It also increases the deficits because, as it stands now, when the Fed owns, let’s say … well, $4 trillion in assets, it accumulates somewhere around $100 billion a year in interest on those assets, they refund that to the Treasury. That lowers the deficit by $100 billion. On the other hand, as they sell off those assets, they stop accumulating that interest and that means the deficit’s somewhat larger. Now, I’m not personally concerned that the deficit will be somewhat larger, but I know a lot of people are concerned about large deficits and that could lead to more pressure for budget cuts. So I would rather not see them sell off those assets, or at least sell them off slowly. But I do worry they’re on a path to selling off the assets and, at least over a number of years, that will affect the budget deficit, which, again, if there’s pressure to reduce the deficit, really good way to have a lower deficit is just to have the Fed hang on to those assets.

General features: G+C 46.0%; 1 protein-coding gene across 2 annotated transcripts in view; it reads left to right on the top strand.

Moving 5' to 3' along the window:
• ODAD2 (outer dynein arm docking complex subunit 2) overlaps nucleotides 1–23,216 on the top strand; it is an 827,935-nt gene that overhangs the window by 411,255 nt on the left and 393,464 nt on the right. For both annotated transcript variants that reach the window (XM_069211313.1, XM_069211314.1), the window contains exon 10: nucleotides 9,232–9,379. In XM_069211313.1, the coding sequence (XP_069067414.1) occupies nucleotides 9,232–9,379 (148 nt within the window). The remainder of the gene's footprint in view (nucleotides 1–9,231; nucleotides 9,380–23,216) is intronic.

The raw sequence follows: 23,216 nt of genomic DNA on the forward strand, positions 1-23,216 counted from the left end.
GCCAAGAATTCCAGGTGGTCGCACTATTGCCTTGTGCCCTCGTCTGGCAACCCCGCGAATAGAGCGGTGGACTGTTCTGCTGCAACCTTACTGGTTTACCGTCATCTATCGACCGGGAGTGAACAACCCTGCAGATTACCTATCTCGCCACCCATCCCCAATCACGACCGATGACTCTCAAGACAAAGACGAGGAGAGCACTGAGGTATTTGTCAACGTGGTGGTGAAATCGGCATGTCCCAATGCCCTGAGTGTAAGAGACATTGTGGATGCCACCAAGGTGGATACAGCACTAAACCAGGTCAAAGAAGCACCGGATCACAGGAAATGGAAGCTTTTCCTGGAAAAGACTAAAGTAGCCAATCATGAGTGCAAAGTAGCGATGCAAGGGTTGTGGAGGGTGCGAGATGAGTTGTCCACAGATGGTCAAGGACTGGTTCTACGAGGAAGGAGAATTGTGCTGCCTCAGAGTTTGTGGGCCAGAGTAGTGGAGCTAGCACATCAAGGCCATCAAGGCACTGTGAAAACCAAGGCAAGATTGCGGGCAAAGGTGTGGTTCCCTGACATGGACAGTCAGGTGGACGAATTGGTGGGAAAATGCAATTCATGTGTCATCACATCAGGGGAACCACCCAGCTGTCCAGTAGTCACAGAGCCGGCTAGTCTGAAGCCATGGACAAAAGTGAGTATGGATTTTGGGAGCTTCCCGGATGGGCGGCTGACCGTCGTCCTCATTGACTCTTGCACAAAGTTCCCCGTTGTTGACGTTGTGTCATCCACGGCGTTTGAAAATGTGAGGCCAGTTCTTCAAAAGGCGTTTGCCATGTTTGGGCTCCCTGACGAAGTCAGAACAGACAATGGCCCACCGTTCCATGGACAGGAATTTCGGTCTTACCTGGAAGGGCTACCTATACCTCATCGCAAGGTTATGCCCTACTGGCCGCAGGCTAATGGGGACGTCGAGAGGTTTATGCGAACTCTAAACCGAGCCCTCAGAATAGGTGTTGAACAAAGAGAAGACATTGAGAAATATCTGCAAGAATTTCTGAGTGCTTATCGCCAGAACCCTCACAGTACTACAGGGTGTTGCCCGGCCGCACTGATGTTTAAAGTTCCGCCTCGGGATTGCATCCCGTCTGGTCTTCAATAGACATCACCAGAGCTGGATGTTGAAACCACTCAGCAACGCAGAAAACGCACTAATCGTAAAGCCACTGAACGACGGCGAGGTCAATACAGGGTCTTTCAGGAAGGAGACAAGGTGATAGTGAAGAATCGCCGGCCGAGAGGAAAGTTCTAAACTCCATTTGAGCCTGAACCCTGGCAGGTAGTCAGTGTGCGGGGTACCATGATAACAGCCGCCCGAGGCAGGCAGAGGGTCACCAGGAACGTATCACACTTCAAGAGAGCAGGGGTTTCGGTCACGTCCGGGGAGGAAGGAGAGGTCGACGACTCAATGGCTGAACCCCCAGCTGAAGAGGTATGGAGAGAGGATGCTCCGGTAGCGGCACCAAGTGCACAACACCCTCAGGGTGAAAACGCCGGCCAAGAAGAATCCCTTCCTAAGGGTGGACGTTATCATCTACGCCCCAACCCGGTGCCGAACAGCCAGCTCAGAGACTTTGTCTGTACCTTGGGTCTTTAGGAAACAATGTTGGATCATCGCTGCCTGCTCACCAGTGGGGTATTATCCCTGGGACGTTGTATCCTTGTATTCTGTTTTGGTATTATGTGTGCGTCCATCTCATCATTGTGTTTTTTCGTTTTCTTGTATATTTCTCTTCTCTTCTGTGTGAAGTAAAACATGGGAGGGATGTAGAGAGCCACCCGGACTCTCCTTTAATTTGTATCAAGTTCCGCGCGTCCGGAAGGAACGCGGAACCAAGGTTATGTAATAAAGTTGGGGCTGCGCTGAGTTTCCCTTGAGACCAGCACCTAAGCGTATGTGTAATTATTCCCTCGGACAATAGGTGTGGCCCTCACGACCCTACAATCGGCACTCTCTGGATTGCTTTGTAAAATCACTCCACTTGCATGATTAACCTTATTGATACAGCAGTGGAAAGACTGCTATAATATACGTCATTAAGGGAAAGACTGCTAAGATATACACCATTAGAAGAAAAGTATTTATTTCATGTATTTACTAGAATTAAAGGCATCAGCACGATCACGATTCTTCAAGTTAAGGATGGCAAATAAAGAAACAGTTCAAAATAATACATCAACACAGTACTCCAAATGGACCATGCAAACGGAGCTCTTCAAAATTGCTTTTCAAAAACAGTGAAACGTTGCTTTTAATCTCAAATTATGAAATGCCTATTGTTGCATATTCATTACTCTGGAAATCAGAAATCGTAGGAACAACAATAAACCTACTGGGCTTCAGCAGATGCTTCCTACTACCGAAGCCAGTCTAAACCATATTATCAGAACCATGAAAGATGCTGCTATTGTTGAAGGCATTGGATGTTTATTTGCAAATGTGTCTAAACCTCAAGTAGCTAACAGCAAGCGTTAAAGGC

SHARMINI PERIES: Finally, the issue of quantitative easing. I know that Janet Yellen held onto this policy and used it effectively. What can we expect under the new Fed?
DEAN BAKER: Well, I think that’s a tool in their toolkit now. In the event we see another downturn, I think that under Powell we could expect he will also try to pursue quantitative easing as a way to boost the economy. This is something that the Fed hadn’t really done since the ’30s, since The Great Depression. They were sort of treading in uncharted waters, or at least I think they perceived it that way. But having had the experience during The Great Recession, of used it at least somewhat effectively, I think that they won’t hesitate to use it again if they think the situation requires it.
SHARMINI PERIES: All right. Dean, I thank you so much for joining us. I’m sure we’ll get another chance to unpack some of the new Fed’s policies as it evolves. Thank you.
DEAN BAKER: Thanks for having me on.
SHARMINI PERIES: And thank you for joining us here on The Real News Network.

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Dean Baker is co-director of the Centre for Economic and Policy Research